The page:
that target species can be directly observed and there
are no misidentifications (Buckland et al. 2001). In
the distance sampling technique, the main estimated
parameter is the density of a population in a given study
area. Furthermore, this method is also considered more
Mammalian Detectability in Transect Surveys 423
Oecol. Aust., 21(4): 422-430, 2017
accurate than methods that do not account for imperfect
detection, even if the assumption that there are no errors
in the distance measurements is violated (Buckland et
al. 2001).
Distance sampling considers the imperfect
detection of individuals of the target species during
trans ect surve ys (Ma ckenzi e et al. 200 6),
considering that not all individuals are recorded. The
individuals that are exactly on the transect line are
recorded, so that the detection probability decreases
as the object distance increases from the observer
(Buckland et al. 2001, 2004). In general, distance
sampling involves a series of models, which adjust
detection functions for the observed distances, and
uses these functions to estimate the proportion of
objects missed during sampling (Buckland et al.
Despite being a technique widely used over the
years, information on how different factors (i.e., speed
of observers, microhabitat, weather, method of
detection) influence observations while using distance
sampling are still scarce. Mateos (2002) noted that
altitude was the only variable that influenced the
distribution of mammalian species in the Atlantic
Forest. However, factors such as sighting time and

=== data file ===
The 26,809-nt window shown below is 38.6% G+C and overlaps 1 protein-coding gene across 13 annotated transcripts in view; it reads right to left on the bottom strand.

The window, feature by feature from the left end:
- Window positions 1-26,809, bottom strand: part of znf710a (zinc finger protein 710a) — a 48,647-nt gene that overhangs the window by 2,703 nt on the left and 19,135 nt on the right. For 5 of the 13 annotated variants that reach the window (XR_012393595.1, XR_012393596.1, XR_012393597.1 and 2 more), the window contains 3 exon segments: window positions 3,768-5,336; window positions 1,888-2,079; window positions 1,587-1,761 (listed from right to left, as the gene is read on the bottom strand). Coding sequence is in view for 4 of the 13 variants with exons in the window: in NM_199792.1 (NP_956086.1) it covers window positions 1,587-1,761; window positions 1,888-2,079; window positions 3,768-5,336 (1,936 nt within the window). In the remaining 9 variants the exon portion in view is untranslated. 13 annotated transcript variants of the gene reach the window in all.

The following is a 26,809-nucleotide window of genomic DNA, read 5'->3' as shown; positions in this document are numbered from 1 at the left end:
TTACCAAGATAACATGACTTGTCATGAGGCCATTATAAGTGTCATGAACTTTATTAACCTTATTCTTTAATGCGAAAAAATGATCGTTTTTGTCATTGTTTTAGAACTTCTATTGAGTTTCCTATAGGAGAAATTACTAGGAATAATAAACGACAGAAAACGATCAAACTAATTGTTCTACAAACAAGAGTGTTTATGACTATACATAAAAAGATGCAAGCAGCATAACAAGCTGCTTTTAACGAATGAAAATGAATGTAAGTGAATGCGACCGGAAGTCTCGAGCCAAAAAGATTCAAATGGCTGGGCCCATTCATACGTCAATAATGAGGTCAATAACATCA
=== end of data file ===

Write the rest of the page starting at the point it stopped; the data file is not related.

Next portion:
speed of the observer had a quantitative effect on the
encounter rate.
We aimed to evaluate the effect of various
factors on the observations of mammalian species
when conducting distance sampling technique using
transects in an Atlantic Forest area. We tested how
the way in which and when (sighting time) the study
objects were detected affected the encounter rates of
mammals. We also tested the effects of climate
conditions (weather and wind) on the frequency of
detections. We tested four hypotheses: (1) encounter
rates will be higher for larger species during daytime
observations, because it is easier to detect large
individuals; (2) climatic conditions will negatively
influence the detection of species, because individuals
would avoid extreme weather conditions; (3) encounter
rates will be higher in southern than northern parts of
the island, because the northern side of the island is
more densely populated; and (4) mid-sized mammals
will be more abundant in less-disturbed areas in the
island’s south than in the north.